At Klean Kanteen, the company “has never and will never make a product that does not address an environmental problem and offer a solution,” says Danielle Cresswell, senior sustainability manager. The firm’s new TKWide (Thermal Kanteen) Closure System increases thermal performance and helps keep single-use plastic out of oceans. Brand team members are making actions measurable through extensive research, attending Sustainability Working Group Sessions and BizNGO meetings, reading the Guide to Safer Chemicals and through third party assessment tools like B Impact Assessment and Higg Index. With relevant issues identified, metrics developed and methods for measuring performance, “now we can start setting numeric targets in areas where we have been mindful but not in a position to know the measured impact of one option compared to another. Being able to show that to staff makes it real and gets people excited,” Cresswell says.
Maintaining a set of clear, transparent sustainability standards and being audited against them by an independent third party is key, says Nikwax’s VP of marketing, Heidi Allen. Nikwax is REACH compliant, has developed its own Restricted Substance List that it is audited against, implemented Higg and is investigating several eco certifications. Every Nikwax product is biodegradable, contains no PFCs, VOCs, phosphates, uses no aerosols and are not tested on animals. “As members of the outdoor industry, we absolutely must do our part to conserve the natural environment we all love and need for our businesses to be successful,” concludes Allen.
Corporate Sustainability Strategy: The Basics
1. Research. Read up on sustainability topics and standards. Read whitepapers and tap into industry association resources for ideas.
2. Brainstorm. Internally and within the supply chain, brainstorm ideas to decide what could work for you. Start with what you know.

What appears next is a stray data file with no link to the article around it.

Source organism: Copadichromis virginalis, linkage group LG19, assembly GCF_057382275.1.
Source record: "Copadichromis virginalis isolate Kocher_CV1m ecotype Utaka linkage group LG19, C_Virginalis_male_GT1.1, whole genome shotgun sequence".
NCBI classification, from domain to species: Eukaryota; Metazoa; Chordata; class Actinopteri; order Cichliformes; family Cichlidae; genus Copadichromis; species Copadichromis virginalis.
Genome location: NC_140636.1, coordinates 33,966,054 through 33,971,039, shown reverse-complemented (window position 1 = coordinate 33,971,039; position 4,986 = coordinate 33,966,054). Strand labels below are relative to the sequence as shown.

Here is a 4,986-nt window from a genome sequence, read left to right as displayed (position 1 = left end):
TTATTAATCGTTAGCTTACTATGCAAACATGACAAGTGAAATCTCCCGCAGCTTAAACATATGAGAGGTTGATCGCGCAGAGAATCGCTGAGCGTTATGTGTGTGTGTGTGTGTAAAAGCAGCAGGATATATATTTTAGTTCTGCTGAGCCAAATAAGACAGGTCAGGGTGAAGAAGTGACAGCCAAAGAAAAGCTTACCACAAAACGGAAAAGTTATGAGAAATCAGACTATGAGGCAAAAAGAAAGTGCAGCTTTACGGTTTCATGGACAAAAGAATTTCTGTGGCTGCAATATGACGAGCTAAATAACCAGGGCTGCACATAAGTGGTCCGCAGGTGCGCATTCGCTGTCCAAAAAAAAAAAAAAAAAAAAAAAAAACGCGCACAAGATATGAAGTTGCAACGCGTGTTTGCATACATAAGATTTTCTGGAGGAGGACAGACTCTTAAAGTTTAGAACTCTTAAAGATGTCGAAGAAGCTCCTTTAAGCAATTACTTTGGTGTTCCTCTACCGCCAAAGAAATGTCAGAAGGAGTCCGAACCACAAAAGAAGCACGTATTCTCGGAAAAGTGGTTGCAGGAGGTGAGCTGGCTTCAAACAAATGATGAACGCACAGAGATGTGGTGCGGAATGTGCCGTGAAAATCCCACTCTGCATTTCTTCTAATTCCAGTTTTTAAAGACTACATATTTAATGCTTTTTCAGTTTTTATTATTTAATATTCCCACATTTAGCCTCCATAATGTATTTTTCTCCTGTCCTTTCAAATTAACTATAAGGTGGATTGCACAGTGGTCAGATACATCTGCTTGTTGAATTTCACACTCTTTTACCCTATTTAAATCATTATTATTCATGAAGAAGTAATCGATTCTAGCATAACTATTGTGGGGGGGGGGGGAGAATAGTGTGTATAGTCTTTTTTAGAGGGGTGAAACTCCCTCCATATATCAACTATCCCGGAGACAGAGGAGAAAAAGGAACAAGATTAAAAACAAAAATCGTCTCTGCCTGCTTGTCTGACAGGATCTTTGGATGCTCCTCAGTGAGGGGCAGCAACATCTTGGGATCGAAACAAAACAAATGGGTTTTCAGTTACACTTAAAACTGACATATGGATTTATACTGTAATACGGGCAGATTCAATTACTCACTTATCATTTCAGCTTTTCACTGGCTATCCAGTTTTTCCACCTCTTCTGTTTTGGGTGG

3. Strategize. Devise a plan.
4. Don’t get overwhelmed. Take one step at a time.
5. Be transparent. Get outside input, if needed
6. Set clear standards. If applicable, be audited by an independent third party.
7. Don’t be shy. Share the news of your sustainability goals and accomplishments with customers.
8. Be proud of your accomplishments and keep evolving.
What it means to be sustainable in 2019
“Ask yourself, do you really know your supply chain? Do you know where your biggest impacts and opportunities are? Impacts are deep in your supply chain. We still have a lot of work to do and knowing where your stuff is coming from.”– Amy Horton, OIA
“For a brand to be sustainable, it needs to be a part of their baseline mission — part of the reason for being. Plain and simple. If this is part of your reason for being, then no doubt your product is going to reflect that value too. You’ll bring a product that is better for the environment and humans alike.”– Christie Dobson, Astral
“Sustainability is beyond a buzz word in our industry, and companies need to practice what they preach, but we all need to be reminded that things can only move so fast for both our retailers and vendors. At the end of the day, we need to give our retailers and customers great sustainable options, but we still need to try and make business as seamless and painless as possible.” – Tom Williamson, Aventura and Ecoths